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Nobody Review

Breaking Bad and Better Call Saul veteran Bob Odenkirk joins the ranks of Keanu Reeves, Liam Neeson and Denzel Washington, gaining surprising geriaction-hero status in his late 50s. Following the game-changing John Wick series, writer Derek Kolstad is back and he means business with this spin on the action-thriller genre, complete with explosive fight sequences and visceral violence from the unexpected star.

Directed by acclaimed filmmaker Ilya Naishuller (Hardcore Henry), Nobody centres on the seemingly quiet and domesticated father Hutch (Bob Odenkirk) from the suburbs who plays by the rules, following the same routine day-in-day-out. However, when two thieves break into his house and assault his son Blake (Gage Munroe), a long-simmering rage is unlocked, resulting in a violent outbreak later in the week. However his actions lead him on a dangerous path, as he goes head to head with a deadly Russian adversary (famed Russian actor Aleksey Serebryakov), unearthing dark secrets from his past along the way.

Nobody is an action-packed, bonkers thrill-ride, with a fun and shocking turn from Odenkirk who expertly flips the domesticated suburban family man stereotype on it’s head. Following a cleverly edited opening, documenting the repetitive and boring nature of domestic life, Odenkirk’s Hutch truly comes to life while facing the home intruders and then a rowdy group on public transport. The action truly kicks into gear once Hutch begins to go toe-to-toe with the Russians, in a simple narrative which is pretty much a beat for beat duplicate of John Wick, with elements lifted from Home Alone and The Equalizer. However, there’s a cheeky, almost comedic nature to the flick, which sets it apart from Kolstad’s previous series and The Taken films. While it doesn’t necessarily reinvent the wheel, the punchy pacing and impressive bursts of violence still prove entertaining.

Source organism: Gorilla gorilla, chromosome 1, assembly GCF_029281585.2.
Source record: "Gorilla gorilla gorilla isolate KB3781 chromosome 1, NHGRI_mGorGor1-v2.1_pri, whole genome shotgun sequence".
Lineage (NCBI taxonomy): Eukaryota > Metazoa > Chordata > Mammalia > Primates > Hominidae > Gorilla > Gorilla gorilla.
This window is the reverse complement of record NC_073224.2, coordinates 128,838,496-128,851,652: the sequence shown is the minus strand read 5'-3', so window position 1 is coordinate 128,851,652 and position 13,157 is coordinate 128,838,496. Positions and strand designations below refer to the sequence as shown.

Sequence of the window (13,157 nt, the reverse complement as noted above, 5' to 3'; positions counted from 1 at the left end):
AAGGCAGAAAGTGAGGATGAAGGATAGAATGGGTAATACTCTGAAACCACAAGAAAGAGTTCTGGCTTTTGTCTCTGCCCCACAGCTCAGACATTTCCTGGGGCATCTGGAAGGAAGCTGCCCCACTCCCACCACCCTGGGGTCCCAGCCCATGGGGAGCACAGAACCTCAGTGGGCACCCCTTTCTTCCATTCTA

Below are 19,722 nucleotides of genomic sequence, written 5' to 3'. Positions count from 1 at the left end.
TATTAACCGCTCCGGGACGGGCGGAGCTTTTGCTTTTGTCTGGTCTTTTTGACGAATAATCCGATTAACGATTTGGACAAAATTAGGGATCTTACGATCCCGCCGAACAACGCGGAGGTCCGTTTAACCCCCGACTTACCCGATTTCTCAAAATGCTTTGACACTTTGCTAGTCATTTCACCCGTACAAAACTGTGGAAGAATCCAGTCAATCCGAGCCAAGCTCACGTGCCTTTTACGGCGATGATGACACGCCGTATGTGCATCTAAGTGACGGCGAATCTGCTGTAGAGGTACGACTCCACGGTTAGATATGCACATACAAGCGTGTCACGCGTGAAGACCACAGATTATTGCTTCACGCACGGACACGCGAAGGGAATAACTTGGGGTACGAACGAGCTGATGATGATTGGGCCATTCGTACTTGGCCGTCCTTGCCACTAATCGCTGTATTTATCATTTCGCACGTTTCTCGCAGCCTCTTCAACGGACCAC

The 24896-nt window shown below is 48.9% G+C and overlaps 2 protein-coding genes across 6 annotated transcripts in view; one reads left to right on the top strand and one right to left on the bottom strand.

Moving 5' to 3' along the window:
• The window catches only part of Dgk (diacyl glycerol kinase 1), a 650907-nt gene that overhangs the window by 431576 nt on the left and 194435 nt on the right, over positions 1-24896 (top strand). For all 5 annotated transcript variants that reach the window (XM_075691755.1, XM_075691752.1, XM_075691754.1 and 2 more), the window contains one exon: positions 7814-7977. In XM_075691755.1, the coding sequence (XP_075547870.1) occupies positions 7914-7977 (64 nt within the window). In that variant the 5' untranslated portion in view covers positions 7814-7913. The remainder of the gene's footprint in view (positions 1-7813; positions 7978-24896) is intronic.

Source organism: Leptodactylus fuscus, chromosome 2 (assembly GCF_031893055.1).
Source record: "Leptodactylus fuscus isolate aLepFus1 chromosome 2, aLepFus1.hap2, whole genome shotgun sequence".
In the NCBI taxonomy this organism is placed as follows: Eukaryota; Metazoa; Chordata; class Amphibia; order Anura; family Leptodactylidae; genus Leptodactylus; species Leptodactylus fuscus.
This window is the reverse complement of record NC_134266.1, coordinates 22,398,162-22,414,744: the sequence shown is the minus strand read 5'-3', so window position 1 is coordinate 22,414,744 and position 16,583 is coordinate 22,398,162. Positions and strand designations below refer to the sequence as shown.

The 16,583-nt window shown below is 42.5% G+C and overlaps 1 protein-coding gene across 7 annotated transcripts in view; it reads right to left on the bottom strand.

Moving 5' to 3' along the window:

As a huge fan of Emmy winner Bob Odenkirk, particularly in Better Call Saul, it’s absolutely fascinating to see a completely different side to the actor. He’s infectiously charismatic as Hutch, and surprisingly excels throughout the action and fight sequences. He excels throughout the fight choreography, and it appears that he’s truly reveling in the role, particularly as his violent past is unlocked when he discovers his daughter Sammy’s kitty cat bracelet has gone missing. However legendary actor Christopher Lloyd steals the show as Hutch’s father, particularly in the typical explosive third act, paired with musician-actor RZA as Hutch’s mysterious brother. However Wonder Woman’s Connie Nielsen is completely wasted as Hutch’s long-suffering wife, which is a real shame, particularly as there’s hardly any female characters in the flick which leans heavily into the somewhat problematic portrayal of male rage and revenge.

David Leitch and Chad Stahelski’s stunt team at 87North return to choreograph the brutal but well staged bone-crunching violence, with plenty of car chases, explosive shoot outs and inventive take downs to keep the most hardcore action fans happy. Highlights include a particularly relentless beating on a bus as Hutch gives as good as he gets against a group of five lads, along with the gleefully destructive closing set piece. The film also features a great soundtrack, complete with entertaining needle drops, alongside a nod to John Wick with the appearance of a cute kitten.


Featuring viscerally violent set pieces and a surprisingly impressive action lead in Bob Odenkirk, Nobody is an absurdly fun thriller – can we get a John Wick expanded universe now please?!